Title: A Bolt of Blue
Series: Angels: Book One
Author: Nicky Spencer
Publisher: Amazon/Kindle Unlimited
Length: 399 Pages
Category: Contemporary, Menage
At a Glance: This is my first menage book, and I had fun reading it. I’ll keep checking for a release date for book two in the series!
Reviewed By: Ky
Blurb: Ian Golinski has been in love with his best friend since he was fourteen years old. When he finally decides to confess his feelings, he finds that his perpetually single friend isn’t so single anymore. What’s a boy to do when he has to share the love of his life with someone else? Especially someone so damn hot?
Dusty Smith has finally found The One. The only problem is The One clearly has feelings for someone else, even if he doesn’t realize it. Dusty has to convince his lover that they’re meant to be. But how does he do that when the other man turns out to be perfect for them both?
Mitch Becker likes things nice and simple. But as his relationship with his boyfriend heats up, he starts developing feelings for his best friend. Suddenly his life is one big complication. How can he choose between two soul mates?
Find out what happens when three men ask the question: What if we don’t have to choose?
Review: A Bolt of Blue was my first book with an M/M/M pairing. I’ve wanted to read one for a while now and was looking at blurbs for one that would grab my attention. My problem with any blurb so far was that the story involved an established couple, usually together for many years, deciding to add a third person to their relationship. I wasn’t feeling comfortable with that dynamic, so I stayed away from this trope until now.
What’s so different about this book that it made me take the step and finally read a ménage story? Here, the established relationship was the friendship between two of the characters. Ian and Mitch had been best friends for many years, but never anything more, so even though Dusty began a romantic relationship with Mitch before anything happened with Ian, in the end it was a relationship between three people that felt like it was starting at the same point for all of them. Dusty had intimate knowledge of Mitch before Ian came into the relationship, but Ian and Mitch knew basically everything about each other because of their many years as close friends.
The most important thing is that all three felt like equals in the relationship. There was jealousy in the story, but only before they all got together. After that there was communication, trust and affection. A lot of those things were brought to the table by Ian, so even though Mitch and Dusty were saying that they didn’t feel like something was missing before Ian, he was the one who gave the relationship the possibility to be a strong and lasting one. Each of the three was secure in his place in the relationship, and they all worked very well together. They supported each other, comforted each other, and were there no matter what. The relationship between all three of them was as strong as it was between each individual twosome.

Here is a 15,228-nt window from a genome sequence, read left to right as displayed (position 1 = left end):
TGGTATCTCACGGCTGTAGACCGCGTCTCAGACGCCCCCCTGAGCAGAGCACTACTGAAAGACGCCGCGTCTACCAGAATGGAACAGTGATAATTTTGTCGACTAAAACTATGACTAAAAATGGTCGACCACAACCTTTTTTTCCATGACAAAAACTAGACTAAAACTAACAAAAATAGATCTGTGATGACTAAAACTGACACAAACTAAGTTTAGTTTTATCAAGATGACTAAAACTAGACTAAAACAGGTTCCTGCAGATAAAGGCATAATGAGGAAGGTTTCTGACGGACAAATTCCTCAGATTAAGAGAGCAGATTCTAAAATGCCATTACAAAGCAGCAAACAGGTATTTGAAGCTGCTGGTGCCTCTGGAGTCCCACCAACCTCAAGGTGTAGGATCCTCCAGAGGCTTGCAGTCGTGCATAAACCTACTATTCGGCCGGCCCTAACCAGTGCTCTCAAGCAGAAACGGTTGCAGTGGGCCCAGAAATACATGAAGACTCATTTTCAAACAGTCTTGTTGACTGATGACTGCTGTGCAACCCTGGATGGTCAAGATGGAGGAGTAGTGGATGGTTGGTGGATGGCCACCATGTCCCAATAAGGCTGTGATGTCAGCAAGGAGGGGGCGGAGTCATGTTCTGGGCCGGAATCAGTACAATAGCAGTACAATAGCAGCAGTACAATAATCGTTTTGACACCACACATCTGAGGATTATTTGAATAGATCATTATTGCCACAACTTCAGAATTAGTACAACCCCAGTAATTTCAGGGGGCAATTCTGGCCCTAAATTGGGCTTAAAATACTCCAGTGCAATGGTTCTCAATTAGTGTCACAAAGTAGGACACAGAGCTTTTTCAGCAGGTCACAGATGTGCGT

It took a while for all of them to get together, but I liked the process. The book includes all three POVs, in equal measure, and through each one, we see the process of realising they’re each in love with two people—their confusion when it started, their desperation when it wouldn’t go away, their hope for the solution they found.
The first half of the book has all three of them battling their feelings for one, or both, of the other two. There is jealousy in this part, hopelessness, disappointment, distance. It’s hard to read at times, because you see how happy Mitch and Dusty are together and how miserable Ian is that he is just looking in from the outside. Still, even through their happiness, it’s apparent that something is happening with Ian. They don’t feel like anything is missing from their relationship, but Ian is like a magnet that pulls them in. I think that Ian completes them and make them come closer together. He was the one who made them talk about all the important things, even before he entered the relationship, and made them continue to do so whenever an issue arose after all of them got together. The second half is about the workings of their new relationship, the way society looks at the three of them together, the acceptance or rejection of their friends and families.
Throughout the whole book, each character has to face additional personal problems. I was okay with that, except for the side plot with Mitch’s sister, April. It felt like it was there for the sole purpose of creating some friction in his relationship with Dusty before Ian. It didn’t really add anything to the story and the solution came easily and exactly at the most convenient of times.
I liked both parts of the story equally, and had fun reading my first book with this trope. After some digging I found that the second book in the series will be about Erik and Hank’s relationship, and specifically about how they met and became a couple. In this book they have been together for a bit more than five years, so the next one will be set in the past and we’ll learn a little more about what they had to face as a new couple. There is a big age gap between them, and Hank is divorced, with kids. Sounds like an interesting story, right? I’ll keep checking for a release date!
You can buy A Bolt of Blue here:
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